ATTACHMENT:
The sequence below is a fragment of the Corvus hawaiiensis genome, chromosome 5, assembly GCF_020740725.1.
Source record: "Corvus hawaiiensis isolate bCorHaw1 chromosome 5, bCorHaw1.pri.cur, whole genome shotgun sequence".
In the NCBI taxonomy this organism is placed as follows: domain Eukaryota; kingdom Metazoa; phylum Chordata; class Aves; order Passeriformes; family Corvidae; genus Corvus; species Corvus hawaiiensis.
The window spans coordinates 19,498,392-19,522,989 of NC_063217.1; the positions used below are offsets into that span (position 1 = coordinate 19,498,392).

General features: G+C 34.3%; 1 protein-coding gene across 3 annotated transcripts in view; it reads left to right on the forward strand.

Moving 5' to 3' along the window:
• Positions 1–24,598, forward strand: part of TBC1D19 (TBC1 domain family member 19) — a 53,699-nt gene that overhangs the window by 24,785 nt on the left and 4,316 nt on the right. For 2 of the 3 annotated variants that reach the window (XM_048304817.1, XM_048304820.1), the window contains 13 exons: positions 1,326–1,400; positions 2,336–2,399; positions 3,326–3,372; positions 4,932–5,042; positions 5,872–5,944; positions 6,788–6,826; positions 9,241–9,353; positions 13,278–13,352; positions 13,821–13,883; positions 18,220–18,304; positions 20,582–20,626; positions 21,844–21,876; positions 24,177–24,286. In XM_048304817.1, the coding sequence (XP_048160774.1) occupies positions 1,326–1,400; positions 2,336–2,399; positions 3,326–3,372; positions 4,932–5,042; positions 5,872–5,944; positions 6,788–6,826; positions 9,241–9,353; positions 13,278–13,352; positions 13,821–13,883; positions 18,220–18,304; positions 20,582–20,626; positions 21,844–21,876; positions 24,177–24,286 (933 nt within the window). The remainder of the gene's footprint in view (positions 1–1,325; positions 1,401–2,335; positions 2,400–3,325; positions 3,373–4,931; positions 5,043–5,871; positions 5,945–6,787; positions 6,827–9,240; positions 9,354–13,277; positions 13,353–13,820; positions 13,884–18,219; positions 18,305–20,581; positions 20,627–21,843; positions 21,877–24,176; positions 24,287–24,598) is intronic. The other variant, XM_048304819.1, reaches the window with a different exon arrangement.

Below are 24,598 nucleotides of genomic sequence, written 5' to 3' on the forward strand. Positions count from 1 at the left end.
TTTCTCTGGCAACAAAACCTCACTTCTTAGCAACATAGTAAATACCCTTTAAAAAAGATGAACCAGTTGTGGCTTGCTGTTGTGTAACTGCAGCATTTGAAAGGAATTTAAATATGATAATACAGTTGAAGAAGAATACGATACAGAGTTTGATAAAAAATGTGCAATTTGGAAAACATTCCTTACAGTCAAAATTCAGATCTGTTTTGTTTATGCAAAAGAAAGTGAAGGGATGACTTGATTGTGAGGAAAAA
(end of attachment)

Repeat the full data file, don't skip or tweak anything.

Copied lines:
The sequence below is a fragment of the Corvus hawaiiensis genome, chromosome 5, assembly GCF_020740725.1.
Source record: "Corvus hawaiiensis isolate bCorHaw1 chromosome 5, bCorHaw1.pri.cur, whole genome shotgun sequence".
In the NCBI taxonomy this organism is placed as follows: domain Eukaryota; kingdom Metazoa; phylum Chordata; class Aves; order Passeriformes; family Corvidae; genus Corvus; species Corvus hawaiiensis.
The window spans coordinates 19,498,392-19,522,989 of NC_063217.1; the positions used below are offsets into that span (position 1 = coordinate 19,498,392).

General features: G+C 34.3%; 1 protein-coding gene across 3 annotated transcripts in view; it reads left to right on the forward strand.

Moving 5' to 3' along the window:
• Positions 1–24,598, forward strand: part of TBC1D19 (TBC1 domain family member 19) — a 53,699-nt gene that overhangs the window by 24,785 nt on the left and 4,316 nt on the right. For 2 of the 3 annotated variants that reach the window (XM_048304817.1, XM_048304820.1), the window contains 13 exons: positions 1,326–1,400; positions 2,336–2,399; positions 3,326–3,372; positions 4,932–5,042; positions 5,872–5,944; positions 6,788–6,826; positions 9,241–9,353; positions 13,278–13,352; positions 13,821–13,883; positions 18,220–18,304; positions 20,582–20,626; positions 21,844–21,876; positions 24,177–24,286. In XM_048304817.1, the coding sequence (XP_048160774.1) occupies positions 1,326–1,400; positions 2,336–2,399; positions 3,326–3,372; positions 4,932–5,042; positions 5,872–5,944; positions 6,788–6,826; positions 9,241–9,353; positions 13,278–13,352; positions 13,821–13,883; positions 18,220–18,304; positions 20,582–20,626; positions 21,844–21,876; positions 24,177–24,286 (933 nt within the window). The remainder of the gene's footprint in view (positions 1–1,325; positions 1,401–2,335; positions 2,400–3,325; positions 3,373–4,931; positions 5,043–5,871; positions 5,945–6,787; positions 6,827–9,240; positions 9,354–13,277; positions 13,353–13,820; positions 13,884–18,219; positions 18,305–20,581; positions 20,627–21,843; positions 21,877–24,176; positions 24,287–24,598) is intronic. The other variant, XM_048304819.1, reaches the window with a different exon arrangement.

Below are 24,598 nucleotides of genomic sequence, written 5' to 3' on the forward strand. Positions count from 1 at the left end.
TTTCTCTGGCAACAAAACCTCACTTCTTAGCAACATAGTAAATACCCTTTAAAAAAGATGAACCAGTTGTGGCTTGCTGTTGTGTAACTGCAGCATTTGAAAGGAATTTAAATATGATAATACAGTTGAAGAAGAATACGATACAGAGTTTGATAAAAAATGTGCAATTTGGAAAACATTCCTTACAGTCAAAATTCAGATCTGTTTTGTTTATGCAAAAGAAAGTGAAGGGATGACTTGATTGTGAGGAAAAA